The majority of legal experts in a recent survey by the American Bar Association said they believed the Supreme Court was likely to uphold the Affordable Care Act. And the conservative justice most likely to join the liberals, according to this survey, was Chief Justice Roberts.
Why Roberts? When I wrote about this on Tuesday, I asked readers with legal backgrounds to offer some theories. One in particular, who goes by the moniker "wildboy," had a really provocative one. Here it is, in slightly condensed form:
Roberts (and Alito) are of a generation of conservative lawyers who came of age in the late 1970s and early 1980s and gained their major government legal experience in the Reagan Justice Department. The Interstate Commerce Clause and the limits of Congress's power thereunder were less than afterthoughts to that generation of conservative lawyers -- instead, the notion that Congress can regulate interstate commerce at will was generally taken as a given and the argument about the proper scope of the Interstate Commerce Clause was (with one interesting exception) limited to the libertarian margins of legal scholarship.
The main issues that exercised the Reagan Justice department were the scope of Presidential power versus Congress (especially the rollback of post-Watergate era restrictions on that power); environmental regulatory powers; the Voting Rights Act and civil rights laws generally, such as Federal court involvement in local school desegregation; affirmative action; abortion; and Federal campaign finance regulation. Most of those issues have been taken up by the Roberts court in one form or another and, under the Chief Justice's guidance, have produced some major changes in established law. But the path to decisions such as Citizens United has been paved with a steady and methodical approach to undermining the basis of unfavored decisions, rather than a sudden pronouncement that reflected the passions of the current Republican electorate. In this sense, deciding to abandon the established understanding of the Interstate Commerce Clause and to strike down the individual mandate on the basis of arguments that were fringe in conservative legal circles five years ago is not the Roberts way.
Mentioning Lopez is also a good thing, since it brings up the one exception to the general conservative deference to the Interstate Commerce Clause during the 1970s and 1980s -- opposition to the Federalization of generic criminal conduct. One of the last dissents in an Interstate Commerce Clause case was that of Justice Potter Stewart (Sandra Day O'Connor's predecessor) in the 1971 case of United States v. Perez, which involved a Federal statute that criminalized loan sharking activities. Stewart objected to the creation of Federal criminal statutes soley on the basis of purported effect on Interstate Commerce, arguing that criminal law has historically been a state matter and that Federal criminal laws should be limited to issues affecting the interests of the Federal government rather than criminal matters that may somehow affect commerce. The Perez dissent planted a seed for the Lopez majority 20 years later, as Rehnquist and O'Connor used it to revive the view that Congress cannot Federalize criminal conduct by simply invoking the Interstate Commerce Clause.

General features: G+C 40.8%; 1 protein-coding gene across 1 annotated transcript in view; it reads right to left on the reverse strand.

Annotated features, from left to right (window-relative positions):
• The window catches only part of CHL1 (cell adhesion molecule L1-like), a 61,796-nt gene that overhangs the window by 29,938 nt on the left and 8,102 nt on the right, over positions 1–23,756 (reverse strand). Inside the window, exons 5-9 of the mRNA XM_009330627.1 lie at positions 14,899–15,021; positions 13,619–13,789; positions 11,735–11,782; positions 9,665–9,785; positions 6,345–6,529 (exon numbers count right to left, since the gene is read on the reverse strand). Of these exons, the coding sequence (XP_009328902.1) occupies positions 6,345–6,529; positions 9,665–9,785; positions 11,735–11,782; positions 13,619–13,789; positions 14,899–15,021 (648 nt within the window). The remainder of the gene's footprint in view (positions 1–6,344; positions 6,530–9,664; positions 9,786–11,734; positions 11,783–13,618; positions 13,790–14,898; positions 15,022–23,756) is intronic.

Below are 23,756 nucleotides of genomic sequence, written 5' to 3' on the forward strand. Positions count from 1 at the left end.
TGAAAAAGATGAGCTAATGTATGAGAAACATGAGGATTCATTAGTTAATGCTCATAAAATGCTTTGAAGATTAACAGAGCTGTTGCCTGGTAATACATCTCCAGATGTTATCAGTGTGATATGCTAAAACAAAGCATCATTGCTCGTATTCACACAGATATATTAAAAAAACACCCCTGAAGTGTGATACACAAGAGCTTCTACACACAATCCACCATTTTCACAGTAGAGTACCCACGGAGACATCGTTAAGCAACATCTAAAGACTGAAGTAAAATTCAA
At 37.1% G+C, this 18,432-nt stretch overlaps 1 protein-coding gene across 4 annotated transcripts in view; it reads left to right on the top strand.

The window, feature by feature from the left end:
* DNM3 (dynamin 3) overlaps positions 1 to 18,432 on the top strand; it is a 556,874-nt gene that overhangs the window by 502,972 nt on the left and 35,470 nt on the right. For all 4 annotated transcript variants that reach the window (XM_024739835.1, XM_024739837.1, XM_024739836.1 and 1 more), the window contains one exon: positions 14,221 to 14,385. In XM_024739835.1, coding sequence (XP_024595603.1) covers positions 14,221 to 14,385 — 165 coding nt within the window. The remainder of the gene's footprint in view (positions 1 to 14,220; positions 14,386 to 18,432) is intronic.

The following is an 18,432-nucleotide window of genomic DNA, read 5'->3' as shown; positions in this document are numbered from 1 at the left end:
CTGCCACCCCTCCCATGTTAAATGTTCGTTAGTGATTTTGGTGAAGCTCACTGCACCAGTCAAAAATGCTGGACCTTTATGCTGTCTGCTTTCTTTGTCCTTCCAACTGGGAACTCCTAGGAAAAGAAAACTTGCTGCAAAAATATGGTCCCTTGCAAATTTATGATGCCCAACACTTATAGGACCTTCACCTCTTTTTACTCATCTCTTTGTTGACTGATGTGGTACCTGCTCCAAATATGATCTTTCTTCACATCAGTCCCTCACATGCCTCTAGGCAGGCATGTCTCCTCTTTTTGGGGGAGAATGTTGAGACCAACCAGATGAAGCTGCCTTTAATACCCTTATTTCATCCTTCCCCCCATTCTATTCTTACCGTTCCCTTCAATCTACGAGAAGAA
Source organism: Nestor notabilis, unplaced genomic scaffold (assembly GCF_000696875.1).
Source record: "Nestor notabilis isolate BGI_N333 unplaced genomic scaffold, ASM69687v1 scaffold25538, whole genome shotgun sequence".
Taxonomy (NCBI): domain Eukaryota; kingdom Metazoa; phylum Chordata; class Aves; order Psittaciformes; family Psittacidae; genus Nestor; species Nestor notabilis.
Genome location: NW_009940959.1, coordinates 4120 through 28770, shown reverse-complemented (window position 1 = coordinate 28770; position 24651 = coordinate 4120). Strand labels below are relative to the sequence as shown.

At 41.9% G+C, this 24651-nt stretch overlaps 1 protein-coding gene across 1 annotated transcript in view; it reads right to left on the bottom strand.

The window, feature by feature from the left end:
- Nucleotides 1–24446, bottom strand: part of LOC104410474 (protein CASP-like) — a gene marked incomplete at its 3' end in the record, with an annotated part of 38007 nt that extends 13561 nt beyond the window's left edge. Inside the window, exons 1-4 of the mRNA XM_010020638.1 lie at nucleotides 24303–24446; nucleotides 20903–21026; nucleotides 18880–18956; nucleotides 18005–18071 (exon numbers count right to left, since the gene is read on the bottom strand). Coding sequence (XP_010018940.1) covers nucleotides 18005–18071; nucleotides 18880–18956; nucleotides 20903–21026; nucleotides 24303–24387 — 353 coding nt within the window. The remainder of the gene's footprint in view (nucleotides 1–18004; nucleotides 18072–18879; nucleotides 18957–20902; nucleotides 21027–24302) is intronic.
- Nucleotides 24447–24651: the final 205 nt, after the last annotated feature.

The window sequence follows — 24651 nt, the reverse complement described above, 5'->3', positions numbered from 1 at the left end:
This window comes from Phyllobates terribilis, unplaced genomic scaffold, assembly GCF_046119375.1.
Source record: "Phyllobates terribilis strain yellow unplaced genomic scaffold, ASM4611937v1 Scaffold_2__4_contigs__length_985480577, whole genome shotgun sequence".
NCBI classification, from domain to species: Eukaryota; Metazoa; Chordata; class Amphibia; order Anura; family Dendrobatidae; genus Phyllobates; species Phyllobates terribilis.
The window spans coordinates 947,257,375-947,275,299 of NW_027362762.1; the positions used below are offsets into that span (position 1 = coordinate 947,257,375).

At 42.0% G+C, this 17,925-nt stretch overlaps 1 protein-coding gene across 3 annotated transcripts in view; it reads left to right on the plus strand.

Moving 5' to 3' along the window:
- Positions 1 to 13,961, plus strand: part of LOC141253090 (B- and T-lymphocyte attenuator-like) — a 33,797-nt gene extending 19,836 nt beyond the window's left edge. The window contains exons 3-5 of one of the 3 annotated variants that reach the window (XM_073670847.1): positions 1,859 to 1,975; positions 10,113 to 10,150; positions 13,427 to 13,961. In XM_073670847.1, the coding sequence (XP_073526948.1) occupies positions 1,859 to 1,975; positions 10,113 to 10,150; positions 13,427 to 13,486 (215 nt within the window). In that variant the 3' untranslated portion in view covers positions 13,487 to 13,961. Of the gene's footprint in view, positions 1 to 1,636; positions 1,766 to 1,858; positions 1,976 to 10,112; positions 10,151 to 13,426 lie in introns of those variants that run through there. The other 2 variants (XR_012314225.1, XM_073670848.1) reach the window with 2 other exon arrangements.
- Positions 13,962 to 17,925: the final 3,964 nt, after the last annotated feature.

This trend was extended in the Morrison case, which struck down part of the Violence Against Women Act on the basis of unwarranted Federalization of criminal acts -- though it came to an abrupt stop with Gonzales v. Raich, when the Court had to confront the intersection of Federal criminal law based on the Commerce Clause with an activity (the growing of marijuana) that was already the subject of existing Federal commercial (and criminal) laws.
There were two underlying rationates for the Lopez line of decisions -- a desire by Supreme Court Justices who had significant experience in state legislatures (Rehnquist and O'Connor) to re-assert the right of states to regulate conduct that had generally been left to state control, such as criminal law; and a desire to limit the case load on Federal courts, thereby preserving their viability and ability to expeditiously adjudicate disputes. Neither of those rationales is in place with the ACA appeal, which is a straightforward attack on the Interstate Commerce Clause that hearkens back to the New Deal.
A historically minded judge -- such as Roberts -- will be well served to recall the difficulties that Federal courts encountered during the 60 years preceding Wickard in distinguishing between Federal statutes that legitimately affected "commerce between the several states" and those that allegedly did not -- cases involving things such as antitrust laws, the Pure Food and Drug Act, restrictions on child labor and alcohol distribution and the creation of the NLRB. That is another reason for why the Roberts Court will, in my opinion, decide that legal challenges to the individual mandate are too much of a departure from legal precedent and too fast of an assault on the citadel of Federal powers. Such a decision would be profoundly conservative -- in the best sense of the word.